If you do love your 3DS, sorry. The title is awfully presumptuous, and I’m forming it around my own opinions and those that I’ve read around the net from readers like the fine folk here at TechnoBuffalo. Go on loving your 3DS, I don’t mind. But, for the rest of us, for those that bought the machine and find it to be a little lacking, I bring news from the East. The system is incredible in Japan.
All of those extra features, all the crazy StreetPass and SpotPass tech make the 3DS an incredibly exciting piece of portable hardware. For the States? No. For the rest of the world? Maybe. But for a country rich in mobile tech and gaming supporters like Japan, the Nintendo 3DS is a real winner.
And, honestly speaking here, you don’t even need to use the 3D portion of the machine to get the most out of it.
Okay, so let’s play catch up. I’ve been in Japan for the last week. I went to visit an old friend in Osakako, a small, man-made island on the Eastern coast of the middle-ish of the country. I knew what to expect going into the trip; I’ve lived in or visited Japan for what amounts to around three months’ worth of time now. It’s a nation that spends a large portion of its time commuting and looking straight down at mobile devices.
I don’t mean that to be stereotypical, and I don’t mean it as an offense. Japan has just naturally trended towards living in the palm of its own hands. The large majority of Japanese people commute via public transportation for at least a few hours a day. Trains are quiet, sporadically packed modes of transport with plenty of seating and standing room… when it’s not rush hour. That means that Japanese people have tons of time to sit quietly and concentrate on one single thing.
Step onto a train in any relatively urban environment and you’ll see that more than 90% of the riders are staring down at whatever portable device they have in their hands. Last year it was mostly clamshell phones, something the country can’t seem to walk away from. Now you’ll see a few iPhones, Android devices and other touch-based one-offs scattered into the crowd. But, aside from phones, you’ll see gaming hardware. PSPs, 3DSs and DSs are scattered all over public transportation as users move from one location to another. It’s constant.
So, I headed into this country with my brand new 3DS. The 3DS, for those that don’t know, is packed with a few new wireless features. StreetPass, the one that I’ll be discussing here, is a passive feature that constantly scans the immediate area of the device for other 3DS machines. When 3DSs are near each other, they share data; if users give their handhelds permission. Players will add other Miis to their Mii Plaza, use them in an awesome mini-RPG to unlock Mii hats and create an ever growing army of virtual acquaintances.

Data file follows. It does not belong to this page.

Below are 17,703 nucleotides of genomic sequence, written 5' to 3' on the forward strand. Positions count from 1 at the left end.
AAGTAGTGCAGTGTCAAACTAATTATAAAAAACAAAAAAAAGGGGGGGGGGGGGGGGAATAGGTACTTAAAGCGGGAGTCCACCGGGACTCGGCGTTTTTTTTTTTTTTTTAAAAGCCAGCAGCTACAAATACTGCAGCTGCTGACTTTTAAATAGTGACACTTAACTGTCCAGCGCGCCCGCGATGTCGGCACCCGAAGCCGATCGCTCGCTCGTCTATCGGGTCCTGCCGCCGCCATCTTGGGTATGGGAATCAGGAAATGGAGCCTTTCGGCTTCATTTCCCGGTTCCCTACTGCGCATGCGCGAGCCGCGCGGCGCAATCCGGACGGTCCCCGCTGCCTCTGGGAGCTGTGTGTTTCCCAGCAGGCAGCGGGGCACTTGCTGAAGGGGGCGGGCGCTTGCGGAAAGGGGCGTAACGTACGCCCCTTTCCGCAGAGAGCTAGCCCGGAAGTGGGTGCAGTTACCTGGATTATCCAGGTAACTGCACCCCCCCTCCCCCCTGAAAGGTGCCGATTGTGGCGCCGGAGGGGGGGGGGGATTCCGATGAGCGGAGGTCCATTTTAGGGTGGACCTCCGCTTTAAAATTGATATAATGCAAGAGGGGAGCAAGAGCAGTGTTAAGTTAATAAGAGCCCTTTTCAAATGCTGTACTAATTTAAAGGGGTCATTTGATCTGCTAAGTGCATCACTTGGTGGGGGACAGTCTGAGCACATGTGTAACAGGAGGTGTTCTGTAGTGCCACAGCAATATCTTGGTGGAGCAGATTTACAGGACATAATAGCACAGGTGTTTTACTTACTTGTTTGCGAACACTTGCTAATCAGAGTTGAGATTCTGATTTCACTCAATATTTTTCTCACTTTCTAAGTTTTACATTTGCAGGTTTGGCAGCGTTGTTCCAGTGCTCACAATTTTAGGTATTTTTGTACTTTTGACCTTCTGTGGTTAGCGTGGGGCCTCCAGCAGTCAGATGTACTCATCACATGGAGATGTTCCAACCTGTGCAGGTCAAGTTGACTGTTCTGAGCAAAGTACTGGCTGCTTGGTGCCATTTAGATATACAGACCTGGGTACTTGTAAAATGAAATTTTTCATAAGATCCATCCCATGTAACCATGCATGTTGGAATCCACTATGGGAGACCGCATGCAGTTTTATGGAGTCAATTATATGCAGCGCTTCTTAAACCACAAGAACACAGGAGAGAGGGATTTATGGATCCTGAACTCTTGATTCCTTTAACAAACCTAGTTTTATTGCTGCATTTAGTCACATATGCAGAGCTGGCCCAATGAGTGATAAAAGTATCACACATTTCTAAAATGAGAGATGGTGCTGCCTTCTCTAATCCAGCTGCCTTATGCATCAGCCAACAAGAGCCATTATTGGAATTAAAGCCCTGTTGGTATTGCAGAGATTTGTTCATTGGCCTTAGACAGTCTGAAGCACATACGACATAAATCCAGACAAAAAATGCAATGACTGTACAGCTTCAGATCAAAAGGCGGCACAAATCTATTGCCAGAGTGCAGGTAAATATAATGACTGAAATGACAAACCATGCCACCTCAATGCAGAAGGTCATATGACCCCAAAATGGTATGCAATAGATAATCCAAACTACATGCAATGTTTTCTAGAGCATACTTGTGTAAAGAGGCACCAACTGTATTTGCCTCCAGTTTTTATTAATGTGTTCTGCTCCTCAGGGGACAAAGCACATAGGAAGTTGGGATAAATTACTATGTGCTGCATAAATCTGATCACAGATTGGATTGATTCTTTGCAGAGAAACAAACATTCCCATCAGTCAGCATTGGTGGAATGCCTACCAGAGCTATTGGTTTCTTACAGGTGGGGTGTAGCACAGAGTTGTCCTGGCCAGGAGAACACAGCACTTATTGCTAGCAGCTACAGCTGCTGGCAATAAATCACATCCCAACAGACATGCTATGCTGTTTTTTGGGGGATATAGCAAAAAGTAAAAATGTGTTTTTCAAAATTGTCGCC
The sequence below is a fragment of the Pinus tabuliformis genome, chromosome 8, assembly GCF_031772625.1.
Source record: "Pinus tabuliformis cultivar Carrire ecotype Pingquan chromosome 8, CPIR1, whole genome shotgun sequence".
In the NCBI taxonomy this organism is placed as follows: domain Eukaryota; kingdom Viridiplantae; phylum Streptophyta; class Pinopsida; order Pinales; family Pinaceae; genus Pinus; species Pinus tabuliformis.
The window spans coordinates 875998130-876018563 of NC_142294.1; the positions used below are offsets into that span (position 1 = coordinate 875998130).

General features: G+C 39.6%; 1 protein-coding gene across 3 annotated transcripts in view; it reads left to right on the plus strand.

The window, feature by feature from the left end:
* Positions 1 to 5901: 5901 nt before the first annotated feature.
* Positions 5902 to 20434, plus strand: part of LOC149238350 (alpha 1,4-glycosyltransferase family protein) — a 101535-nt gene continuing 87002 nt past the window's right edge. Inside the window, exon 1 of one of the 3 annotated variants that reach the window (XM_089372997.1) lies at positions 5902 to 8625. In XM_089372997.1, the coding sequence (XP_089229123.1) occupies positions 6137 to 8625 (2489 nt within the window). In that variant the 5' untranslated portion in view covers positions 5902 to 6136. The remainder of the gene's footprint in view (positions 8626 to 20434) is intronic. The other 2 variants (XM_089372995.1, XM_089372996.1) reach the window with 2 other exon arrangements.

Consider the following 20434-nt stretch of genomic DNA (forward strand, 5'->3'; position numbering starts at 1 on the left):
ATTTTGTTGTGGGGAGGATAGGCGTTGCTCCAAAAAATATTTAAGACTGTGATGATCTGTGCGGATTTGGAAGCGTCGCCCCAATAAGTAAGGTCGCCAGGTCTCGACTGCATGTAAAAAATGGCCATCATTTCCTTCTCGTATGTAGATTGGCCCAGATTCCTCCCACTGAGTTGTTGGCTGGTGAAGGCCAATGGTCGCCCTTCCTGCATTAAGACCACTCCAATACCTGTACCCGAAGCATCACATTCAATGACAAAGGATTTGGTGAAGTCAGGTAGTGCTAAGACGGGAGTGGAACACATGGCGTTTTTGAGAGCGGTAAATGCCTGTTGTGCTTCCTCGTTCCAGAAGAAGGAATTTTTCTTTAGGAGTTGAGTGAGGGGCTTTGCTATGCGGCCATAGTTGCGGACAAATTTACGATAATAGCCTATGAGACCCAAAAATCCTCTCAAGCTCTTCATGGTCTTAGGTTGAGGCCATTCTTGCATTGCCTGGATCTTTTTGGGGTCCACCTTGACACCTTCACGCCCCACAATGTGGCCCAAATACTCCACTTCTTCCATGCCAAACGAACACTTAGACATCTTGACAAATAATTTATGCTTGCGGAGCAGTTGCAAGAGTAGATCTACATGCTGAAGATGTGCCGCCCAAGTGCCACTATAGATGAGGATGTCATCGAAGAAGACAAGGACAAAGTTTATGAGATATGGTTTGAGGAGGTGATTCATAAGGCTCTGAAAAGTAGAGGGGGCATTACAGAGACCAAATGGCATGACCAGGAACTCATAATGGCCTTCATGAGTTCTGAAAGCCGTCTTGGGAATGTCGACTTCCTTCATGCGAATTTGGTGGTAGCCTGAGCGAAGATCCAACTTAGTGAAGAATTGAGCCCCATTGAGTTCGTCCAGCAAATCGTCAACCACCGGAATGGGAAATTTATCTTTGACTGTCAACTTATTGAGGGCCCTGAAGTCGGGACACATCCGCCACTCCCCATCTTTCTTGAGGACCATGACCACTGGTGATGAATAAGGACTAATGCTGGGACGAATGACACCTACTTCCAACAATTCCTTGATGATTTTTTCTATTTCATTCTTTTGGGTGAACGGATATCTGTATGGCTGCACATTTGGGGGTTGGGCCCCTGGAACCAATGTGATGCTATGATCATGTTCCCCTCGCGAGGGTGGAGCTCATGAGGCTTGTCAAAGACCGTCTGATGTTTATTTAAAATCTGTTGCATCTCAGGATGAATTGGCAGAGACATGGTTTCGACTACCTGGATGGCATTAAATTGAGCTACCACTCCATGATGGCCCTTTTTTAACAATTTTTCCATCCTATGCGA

When I left the US, I had, I’m not kidding, two strangers in my Mii Plaza. I keep my system on me for most of the day. I live in a moderately urban area, one that’s a lot like every other non-major city in the country. In more than a month’s time, I was only able to walk past two other 3DS users with StreetPass activated.
In Japan? I carried the 3DS with me everywhere. In Umeda and Namba (densely populated food, shopping and night life districts in Osaka), Nara (home to some of the best temples in Japan) and, of course, Den Den Town. Den Den Town is Osaka’s version of Akihabara in Tokyo. It’s a mecca for geeks of all things gaming, manga, anime and tech. Walk down the streets of Den Den Town and you’ll be privy to incredibly awesome retro game shops, new tech stores, computer hardware depots, maid cafes and manga shops with a whole host of exceptionally vulgar material. You’ll also be able to enjoy some of the best street-sold yaki soba in the world.
Over the course of my time in Japan, I was able to pick up more than 50 new Mii friends for my Mii Plaza. I’ve unlocked a ton of new content, earned an epic amount of Play Coins and played more multiplayer than I have in a long time. It was amazing. I found myself turning to my 3DS every 30 minutes in order to see who I’d met recently. And the people I met had met hundreds and even thousands of others.
In one week, I bumped into 25 times more 3DS users than I had in the States. That either speaks for poor sales or, as is my theory, a culture that simply doesn’t line up with the intended features of the device itself. The 3DS was made for Japan. The wireless functionality, the nature of the launch games and even the click of the clamshell (something that sounds EXACTLY like the clamshell phones in Japan) were all made to be loved by the Land of the Rising Sun.
For the rest of the world? StreetPass is a feature that you’ll likely only get excited about when you go to your favorite nerd conventions. Heck, I’ll be heading into E3 with my system on and in my bag, waiting for new friends. It’s super geeky, yes, but it’s really exciting. The rest of my time in the real world will be darn lonely on my 3DS.
If you don’t love your 3DS now, take it to Japan for a week.